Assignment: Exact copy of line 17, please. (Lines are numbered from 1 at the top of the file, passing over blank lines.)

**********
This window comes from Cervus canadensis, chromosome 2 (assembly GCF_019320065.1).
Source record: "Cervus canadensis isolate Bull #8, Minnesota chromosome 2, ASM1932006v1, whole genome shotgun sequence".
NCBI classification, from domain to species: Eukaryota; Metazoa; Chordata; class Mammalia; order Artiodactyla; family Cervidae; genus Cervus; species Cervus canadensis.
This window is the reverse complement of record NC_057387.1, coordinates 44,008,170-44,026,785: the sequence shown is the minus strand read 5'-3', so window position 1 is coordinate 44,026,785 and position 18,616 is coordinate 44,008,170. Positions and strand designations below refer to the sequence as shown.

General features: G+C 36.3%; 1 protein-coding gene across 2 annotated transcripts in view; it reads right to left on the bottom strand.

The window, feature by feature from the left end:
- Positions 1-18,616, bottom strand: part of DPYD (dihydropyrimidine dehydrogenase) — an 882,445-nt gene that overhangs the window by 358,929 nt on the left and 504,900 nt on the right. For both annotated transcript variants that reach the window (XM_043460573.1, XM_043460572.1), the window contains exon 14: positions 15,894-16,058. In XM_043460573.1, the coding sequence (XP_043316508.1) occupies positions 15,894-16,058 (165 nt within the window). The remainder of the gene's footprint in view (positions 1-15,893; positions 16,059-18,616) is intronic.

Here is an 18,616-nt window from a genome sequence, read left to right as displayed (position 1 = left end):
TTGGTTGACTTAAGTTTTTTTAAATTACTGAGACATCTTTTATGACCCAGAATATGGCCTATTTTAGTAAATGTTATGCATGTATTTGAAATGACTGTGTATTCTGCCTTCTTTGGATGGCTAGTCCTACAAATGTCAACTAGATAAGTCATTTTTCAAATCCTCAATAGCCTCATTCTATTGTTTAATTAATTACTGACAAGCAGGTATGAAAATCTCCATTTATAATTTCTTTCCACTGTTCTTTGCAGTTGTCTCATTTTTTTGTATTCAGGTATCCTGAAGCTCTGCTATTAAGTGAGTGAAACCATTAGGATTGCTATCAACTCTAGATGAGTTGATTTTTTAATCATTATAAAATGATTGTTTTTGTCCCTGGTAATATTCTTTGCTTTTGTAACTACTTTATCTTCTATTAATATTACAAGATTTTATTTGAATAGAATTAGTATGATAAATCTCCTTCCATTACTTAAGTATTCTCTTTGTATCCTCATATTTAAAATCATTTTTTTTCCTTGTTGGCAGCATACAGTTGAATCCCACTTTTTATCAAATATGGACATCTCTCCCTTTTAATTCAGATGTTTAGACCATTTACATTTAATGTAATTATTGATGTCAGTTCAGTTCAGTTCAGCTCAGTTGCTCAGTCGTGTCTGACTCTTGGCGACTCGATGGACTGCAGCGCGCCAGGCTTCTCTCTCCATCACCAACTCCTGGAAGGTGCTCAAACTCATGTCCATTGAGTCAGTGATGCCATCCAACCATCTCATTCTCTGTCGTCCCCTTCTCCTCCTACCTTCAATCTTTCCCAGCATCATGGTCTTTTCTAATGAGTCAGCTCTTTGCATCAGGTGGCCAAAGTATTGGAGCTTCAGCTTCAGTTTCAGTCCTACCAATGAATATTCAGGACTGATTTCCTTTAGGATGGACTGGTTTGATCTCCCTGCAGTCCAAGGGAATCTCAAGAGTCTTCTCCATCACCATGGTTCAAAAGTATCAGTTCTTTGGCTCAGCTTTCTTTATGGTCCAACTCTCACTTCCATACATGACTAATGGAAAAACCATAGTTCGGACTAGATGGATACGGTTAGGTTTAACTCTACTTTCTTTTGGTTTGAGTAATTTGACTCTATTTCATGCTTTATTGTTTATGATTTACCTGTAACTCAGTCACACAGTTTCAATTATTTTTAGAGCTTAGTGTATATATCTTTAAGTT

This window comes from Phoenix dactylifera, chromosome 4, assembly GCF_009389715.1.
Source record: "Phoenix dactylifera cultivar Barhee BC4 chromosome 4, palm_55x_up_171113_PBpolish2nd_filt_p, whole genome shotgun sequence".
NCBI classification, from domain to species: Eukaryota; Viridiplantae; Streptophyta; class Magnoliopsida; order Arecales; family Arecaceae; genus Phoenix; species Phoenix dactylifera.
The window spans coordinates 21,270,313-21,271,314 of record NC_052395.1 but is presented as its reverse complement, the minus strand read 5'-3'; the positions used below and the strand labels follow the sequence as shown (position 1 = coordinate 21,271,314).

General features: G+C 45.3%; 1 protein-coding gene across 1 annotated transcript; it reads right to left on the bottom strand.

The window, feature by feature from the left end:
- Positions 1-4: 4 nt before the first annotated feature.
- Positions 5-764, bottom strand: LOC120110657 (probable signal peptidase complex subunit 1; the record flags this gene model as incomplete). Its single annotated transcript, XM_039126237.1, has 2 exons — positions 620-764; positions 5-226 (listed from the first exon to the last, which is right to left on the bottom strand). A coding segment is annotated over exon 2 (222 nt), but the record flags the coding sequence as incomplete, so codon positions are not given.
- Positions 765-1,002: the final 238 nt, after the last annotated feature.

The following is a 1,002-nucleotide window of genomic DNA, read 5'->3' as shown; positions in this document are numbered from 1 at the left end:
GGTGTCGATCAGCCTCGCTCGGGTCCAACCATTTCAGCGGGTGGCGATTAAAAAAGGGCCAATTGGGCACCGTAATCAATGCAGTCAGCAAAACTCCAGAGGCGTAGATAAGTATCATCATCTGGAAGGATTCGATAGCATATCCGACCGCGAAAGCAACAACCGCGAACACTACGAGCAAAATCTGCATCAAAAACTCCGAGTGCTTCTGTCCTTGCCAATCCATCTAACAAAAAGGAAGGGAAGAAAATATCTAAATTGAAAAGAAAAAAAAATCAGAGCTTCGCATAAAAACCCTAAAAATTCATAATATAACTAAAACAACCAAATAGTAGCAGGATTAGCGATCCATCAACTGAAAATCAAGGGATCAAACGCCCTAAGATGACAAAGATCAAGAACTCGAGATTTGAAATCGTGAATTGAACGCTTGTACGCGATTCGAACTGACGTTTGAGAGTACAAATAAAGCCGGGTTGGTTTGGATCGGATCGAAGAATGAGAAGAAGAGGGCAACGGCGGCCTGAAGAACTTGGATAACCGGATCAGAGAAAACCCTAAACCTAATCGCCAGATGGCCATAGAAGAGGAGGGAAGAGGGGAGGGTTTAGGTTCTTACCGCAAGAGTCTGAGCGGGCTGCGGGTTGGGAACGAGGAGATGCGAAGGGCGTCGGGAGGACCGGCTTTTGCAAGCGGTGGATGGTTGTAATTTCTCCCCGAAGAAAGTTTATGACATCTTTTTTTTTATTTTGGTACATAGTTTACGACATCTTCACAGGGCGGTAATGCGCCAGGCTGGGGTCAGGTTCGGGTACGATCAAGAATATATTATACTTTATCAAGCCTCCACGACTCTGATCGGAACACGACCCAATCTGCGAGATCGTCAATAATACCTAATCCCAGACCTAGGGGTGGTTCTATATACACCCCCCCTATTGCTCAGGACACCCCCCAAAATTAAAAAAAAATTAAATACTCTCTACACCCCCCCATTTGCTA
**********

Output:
- Positions 5-764, bottom strand: LOC120110657 (probable signal peptidase complex subunit 1; the record flags this gene model as incomplete). Its single annotated transcript, XM_039126237.1, has 2 exons — positions 620-764; positions 5-226 (listed from the first exon to the last, which is right to left on the bottom strand). A coding segment is annotated over exon 2 (222 nt), but the record flags the coding sequence as incomplete, so codon positions are not given.